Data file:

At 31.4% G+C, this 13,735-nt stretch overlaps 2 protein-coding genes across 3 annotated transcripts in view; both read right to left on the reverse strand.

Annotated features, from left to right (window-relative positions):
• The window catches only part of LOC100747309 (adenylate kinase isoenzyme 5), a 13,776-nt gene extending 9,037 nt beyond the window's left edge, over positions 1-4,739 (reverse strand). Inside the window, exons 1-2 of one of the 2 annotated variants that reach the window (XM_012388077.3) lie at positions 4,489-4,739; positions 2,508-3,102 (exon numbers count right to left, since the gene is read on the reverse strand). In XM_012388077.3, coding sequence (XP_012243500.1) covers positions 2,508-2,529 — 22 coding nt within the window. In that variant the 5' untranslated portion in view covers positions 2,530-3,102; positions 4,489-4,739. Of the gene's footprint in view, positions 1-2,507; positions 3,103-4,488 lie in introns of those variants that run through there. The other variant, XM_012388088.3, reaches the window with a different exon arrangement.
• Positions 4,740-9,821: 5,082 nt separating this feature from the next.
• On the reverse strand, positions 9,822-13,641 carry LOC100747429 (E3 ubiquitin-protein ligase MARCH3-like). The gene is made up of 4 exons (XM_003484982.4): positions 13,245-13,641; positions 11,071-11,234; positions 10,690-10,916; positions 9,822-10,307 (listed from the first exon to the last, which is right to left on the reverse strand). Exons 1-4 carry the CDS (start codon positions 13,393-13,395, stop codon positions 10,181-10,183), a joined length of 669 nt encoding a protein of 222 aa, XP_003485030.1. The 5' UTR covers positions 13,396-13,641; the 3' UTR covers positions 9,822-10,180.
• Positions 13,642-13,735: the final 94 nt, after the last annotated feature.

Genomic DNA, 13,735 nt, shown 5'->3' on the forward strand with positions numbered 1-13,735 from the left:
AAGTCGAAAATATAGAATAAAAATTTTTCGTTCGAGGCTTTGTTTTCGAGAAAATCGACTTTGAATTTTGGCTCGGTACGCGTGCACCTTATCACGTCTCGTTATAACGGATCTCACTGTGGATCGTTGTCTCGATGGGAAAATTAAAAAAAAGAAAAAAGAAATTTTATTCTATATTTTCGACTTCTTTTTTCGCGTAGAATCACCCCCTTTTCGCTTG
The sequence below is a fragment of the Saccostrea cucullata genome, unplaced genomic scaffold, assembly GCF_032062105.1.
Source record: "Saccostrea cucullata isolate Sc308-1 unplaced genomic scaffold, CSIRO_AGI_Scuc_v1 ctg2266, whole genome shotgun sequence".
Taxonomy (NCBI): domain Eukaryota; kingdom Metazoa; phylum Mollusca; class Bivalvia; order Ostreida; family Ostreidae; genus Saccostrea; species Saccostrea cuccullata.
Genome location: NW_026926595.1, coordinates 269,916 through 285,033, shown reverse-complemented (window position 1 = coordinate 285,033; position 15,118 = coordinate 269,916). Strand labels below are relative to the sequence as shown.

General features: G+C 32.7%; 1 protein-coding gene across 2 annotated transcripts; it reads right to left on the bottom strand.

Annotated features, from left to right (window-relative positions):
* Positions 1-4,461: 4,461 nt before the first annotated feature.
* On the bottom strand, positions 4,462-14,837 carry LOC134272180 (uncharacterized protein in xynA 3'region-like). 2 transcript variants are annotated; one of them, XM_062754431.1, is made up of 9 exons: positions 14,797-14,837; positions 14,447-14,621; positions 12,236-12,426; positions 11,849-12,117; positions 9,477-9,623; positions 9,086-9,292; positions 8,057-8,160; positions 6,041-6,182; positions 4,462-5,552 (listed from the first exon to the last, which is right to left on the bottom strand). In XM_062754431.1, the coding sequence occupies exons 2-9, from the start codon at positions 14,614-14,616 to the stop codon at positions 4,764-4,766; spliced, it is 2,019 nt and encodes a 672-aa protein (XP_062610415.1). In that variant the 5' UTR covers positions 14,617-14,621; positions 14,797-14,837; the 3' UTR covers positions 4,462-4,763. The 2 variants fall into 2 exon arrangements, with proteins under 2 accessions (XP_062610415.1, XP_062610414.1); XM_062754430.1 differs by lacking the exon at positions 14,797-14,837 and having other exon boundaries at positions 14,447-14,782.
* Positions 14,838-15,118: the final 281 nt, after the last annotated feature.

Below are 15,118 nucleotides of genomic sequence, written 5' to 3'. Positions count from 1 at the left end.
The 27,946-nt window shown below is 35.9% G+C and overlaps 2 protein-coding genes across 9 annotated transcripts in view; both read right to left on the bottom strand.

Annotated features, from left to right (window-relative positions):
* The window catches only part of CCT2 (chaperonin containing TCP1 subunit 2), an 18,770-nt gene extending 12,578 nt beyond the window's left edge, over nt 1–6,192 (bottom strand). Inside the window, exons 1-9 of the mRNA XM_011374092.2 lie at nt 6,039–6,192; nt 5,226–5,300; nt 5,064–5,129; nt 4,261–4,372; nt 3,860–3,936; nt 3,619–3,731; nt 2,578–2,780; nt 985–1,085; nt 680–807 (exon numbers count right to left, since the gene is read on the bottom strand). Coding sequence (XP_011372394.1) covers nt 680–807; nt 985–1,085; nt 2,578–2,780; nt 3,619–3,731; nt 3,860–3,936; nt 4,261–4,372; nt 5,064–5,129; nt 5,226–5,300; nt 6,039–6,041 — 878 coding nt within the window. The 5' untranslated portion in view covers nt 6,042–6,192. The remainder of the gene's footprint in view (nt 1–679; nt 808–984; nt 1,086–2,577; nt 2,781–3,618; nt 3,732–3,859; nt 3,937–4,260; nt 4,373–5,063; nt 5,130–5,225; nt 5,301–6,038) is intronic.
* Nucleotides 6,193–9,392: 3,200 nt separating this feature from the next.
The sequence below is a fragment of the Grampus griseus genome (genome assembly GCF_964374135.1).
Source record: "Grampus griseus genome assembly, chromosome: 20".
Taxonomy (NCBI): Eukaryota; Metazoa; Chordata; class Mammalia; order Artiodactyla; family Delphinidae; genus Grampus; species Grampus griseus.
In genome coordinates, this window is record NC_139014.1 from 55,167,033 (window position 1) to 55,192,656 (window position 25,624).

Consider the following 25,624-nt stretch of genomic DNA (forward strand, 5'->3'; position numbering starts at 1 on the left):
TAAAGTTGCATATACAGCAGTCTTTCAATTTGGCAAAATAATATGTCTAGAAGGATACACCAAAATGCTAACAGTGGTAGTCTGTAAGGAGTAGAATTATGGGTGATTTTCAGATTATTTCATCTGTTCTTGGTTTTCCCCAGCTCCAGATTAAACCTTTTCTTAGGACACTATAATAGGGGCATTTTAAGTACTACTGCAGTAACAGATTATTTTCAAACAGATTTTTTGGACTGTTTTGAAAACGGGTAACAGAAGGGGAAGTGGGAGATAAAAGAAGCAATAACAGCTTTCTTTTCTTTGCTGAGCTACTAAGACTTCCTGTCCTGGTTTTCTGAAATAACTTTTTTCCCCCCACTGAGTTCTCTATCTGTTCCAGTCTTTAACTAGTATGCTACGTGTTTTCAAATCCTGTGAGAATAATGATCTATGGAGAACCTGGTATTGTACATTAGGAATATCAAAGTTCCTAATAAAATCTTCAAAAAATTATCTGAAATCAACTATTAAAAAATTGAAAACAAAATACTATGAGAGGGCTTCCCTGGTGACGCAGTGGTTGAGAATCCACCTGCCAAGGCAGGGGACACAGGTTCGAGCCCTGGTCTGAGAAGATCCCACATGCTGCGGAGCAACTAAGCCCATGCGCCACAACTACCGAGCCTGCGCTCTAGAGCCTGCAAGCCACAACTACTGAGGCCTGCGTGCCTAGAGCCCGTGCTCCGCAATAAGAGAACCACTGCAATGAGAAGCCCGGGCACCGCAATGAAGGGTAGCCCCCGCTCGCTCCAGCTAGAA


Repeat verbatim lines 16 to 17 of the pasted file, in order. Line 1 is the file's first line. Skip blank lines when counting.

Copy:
* On the bottom strand, positions 4,462-14,837 carry LOC134272180 (uncharacterized protein in xynA 3'region-like). 2 transcript variants are annotated; one of them, XM_062754431.1, is made up of 9 exons: positions 14,797-14,837; positions 14,447-14,621; positions 12,236-12,426; positions 11,849-12,117; positions 9,477-9,623; positions 9,086-9,292; positions 8,057-8,160; positions 6,041-6,182; positions 4,462-5,552 (listed from the first exon to the last, which is right to left on the bottom strand). In XM_062754431.1, the coding sequence occupies exons 2-9, from the start codon at positions 14,614-14,616 to the stop codon at positions 4,764-4,766; spliced, it is 2,019 nt and encodes a 672-aa protein (XP_062610415.1). In that variant the 5' UTR covers positions 14,617-14,621; positions 14,797-14,837; the 3' UTR covers positions 4,462-4,763. The 2 variants fall into 2 exon arrangements, with proteins under 2 accessions (XP_062610415.1, XP_062610414.1); XM_062754430.1 differs by lacking the exon at positions 14,797-14,837 and having other exon boundaries at positions 14,447-14,782.
* Positions 14,838-15,118: the final 281 nt, after the last annotated feature.